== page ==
A German court has set a date for the trial of a 100-year-old man who is charged with 3,518 counts of aiding and abetting murder over allegations he served as a Nazi SS guard in a concentration camp on the outskirts of Berlin during World War II.
A spokeswoman for Neuruppin State Court said on Monday that the trial is expected to begin in early October. The name of the centenary has not been released in accordance with German privacy laws.
The suspect is said to have worked at the Sachsenhausen camp between 1942 and 1945 as an enlisted member of the paramilitary wing of the Nazi Party.
Authorities say despite his advanced age, the suspect is considered fit enough to stand trial, although the number of hours per day the court sits may be limited.
“A medical evaluation confirms that he is fit to stand trial on a limited basis,” said court spokeswoman Iris le Claire.
The Neuruppin office was seized of the case in 2019 by the Ludwigsburg Special Federal Prosecutor’s Office responsible for investigating Nazi-era war crimes. Neuruppin State Court is based in the northwest of the city of Oranienburg, where Sachsenhausen was located.
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The accused is believed to be living in Brandenburg state outside Berlin, local media reported.
Sachsenhausen was established in 1936 just north of Berlin as the first new camp after Adolf Hitler gave the SS full control of the Nazi concentration camp system. It was intended to be a model facility and training camp for the labyrinthine network the Nazis built across Germany, Austria, and the occupied territories.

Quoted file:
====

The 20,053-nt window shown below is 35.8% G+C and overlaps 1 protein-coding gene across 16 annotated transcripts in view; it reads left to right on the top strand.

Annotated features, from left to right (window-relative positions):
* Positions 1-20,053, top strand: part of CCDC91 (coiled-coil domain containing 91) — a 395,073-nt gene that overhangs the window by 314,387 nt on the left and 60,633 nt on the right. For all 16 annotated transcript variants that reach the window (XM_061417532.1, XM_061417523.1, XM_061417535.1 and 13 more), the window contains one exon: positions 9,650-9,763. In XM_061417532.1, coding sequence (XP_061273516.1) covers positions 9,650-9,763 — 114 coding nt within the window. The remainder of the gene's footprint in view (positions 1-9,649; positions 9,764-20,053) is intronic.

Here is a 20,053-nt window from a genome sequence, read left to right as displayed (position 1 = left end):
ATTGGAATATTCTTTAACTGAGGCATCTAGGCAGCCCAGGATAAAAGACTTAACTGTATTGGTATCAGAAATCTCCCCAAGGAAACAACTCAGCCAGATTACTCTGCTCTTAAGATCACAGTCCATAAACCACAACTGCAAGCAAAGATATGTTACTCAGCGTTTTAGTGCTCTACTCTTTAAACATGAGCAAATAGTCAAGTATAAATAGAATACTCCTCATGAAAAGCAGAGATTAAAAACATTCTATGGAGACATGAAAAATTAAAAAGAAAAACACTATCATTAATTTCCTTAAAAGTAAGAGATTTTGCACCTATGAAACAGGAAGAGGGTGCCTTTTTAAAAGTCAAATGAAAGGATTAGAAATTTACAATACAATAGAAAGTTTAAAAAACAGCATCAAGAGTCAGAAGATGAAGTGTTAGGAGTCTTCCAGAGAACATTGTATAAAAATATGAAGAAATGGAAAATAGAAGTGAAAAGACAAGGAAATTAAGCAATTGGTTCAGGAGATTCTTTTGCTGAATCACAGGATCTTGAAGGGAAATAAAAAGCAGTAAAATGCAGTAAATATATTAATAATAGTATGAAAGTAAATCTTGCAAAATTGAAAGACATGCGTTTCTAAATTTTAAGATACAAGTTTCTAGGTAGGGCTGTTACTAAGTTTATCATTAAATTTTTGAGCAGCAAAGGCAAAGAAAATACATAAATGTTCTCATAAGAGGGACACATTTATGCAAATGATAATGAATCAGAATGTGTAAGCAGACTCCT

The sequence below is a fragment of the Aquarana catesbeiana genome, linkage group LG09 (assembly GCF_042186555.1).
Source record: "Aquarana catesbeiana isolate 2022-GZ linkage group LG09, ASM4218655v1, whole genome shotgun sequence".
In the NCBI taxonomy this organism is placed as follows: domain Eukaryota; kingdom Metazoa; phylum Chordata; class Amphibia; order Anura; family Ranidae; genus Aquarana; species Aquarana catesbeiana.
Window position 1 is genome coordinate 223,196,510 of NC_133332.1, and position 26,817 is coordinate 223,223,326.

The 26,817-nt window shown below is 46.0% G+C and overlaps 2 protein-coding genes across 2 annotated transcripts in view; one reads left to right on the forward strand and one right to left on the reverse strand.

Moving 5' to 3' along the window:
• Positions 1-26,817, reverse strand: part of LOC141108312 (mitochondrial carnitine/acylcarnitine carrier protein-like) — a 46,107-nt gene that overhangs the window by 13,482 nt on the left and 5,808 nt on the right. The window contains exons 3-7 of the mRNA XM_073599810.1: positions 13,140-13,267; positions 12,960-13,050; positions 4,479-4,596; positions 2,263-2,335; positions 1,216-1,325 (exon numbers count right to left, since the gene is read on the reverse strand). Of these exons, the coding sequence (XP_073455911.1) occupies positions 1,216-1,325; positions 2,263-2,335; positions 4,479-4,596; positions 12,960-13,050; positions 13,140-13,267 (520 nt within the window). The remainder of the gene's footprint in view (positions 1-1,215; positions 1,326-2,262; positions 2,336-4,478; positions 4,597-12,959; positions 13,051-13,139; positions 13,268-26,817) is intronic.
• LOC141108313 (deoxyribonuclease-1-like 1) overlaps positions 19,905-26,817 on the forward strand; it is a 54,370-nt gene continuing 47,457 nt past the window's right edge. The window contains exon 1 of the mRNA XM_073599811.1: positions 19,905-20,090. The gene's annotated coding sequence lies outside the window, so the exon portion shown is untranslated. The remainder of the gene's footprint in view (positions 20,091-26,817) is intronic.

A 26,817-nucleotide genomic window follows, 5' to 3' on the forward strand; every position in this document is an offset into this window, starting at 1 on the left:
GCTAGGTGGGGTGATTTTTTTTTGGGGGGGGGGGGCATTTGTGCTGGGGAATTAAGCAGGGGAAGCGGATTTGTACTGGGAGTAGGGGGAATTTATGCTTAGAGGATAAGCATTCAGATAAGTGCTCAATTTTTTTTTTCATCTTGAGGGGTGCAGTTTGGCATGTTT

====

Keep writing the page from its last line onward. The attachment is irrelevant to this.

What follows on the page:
Over 200,000 people were held there between 1936 and 1945. Tens of thousands of detainees died of hunger, disease, forced labor and other causes, as well as medical experiments and systematic operations. SS extermination including shootings, hangings and gassings.
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The exact numbers of people killed vary, with upper estimates of around 100,000, although the researchers suggest that the figures of 40,000 to 50,000 are likely more accurate.
In its early years, most prisoners were either political prisoners or criminal prisoners, but also included Jehovah’s Witnesses and homosexuals. The first large group of Jewish prisoners were brought there in 1938 after the Night of Broken Glass, or Night of Crystal, an anti-Semitic pogrom.
During the war, Sachsenhausen was expanded to include Soviet prisoners of war – who were shot in the thousands – as well as others.
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As in other camps, Jewish prisoners were singled out at Sachsenhausen for particularly harsh treatment, and most of those who remained alive in 1942 were sent to the Auschwitz death camp.
Sachsenhausen was liberated in April 1945 by the Soviets, who made it their own brutal camp.
In another case, a 96-year-old woman will be tried at the end of September in the town of Itzehoe, in northern Germany. The woman, who allegedly worked during the war as secretary to the SS commander of the Stutthof concentration camp, was charged with more than 10,000 counts of aiding and abetting murder earlier this year.
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His case and the charges against the hundred-year-old suspect are both based on recent legal precedent in Germany establishing that anyone who helped a Nazi camp operate can be prosecuted for complicity in killings there.
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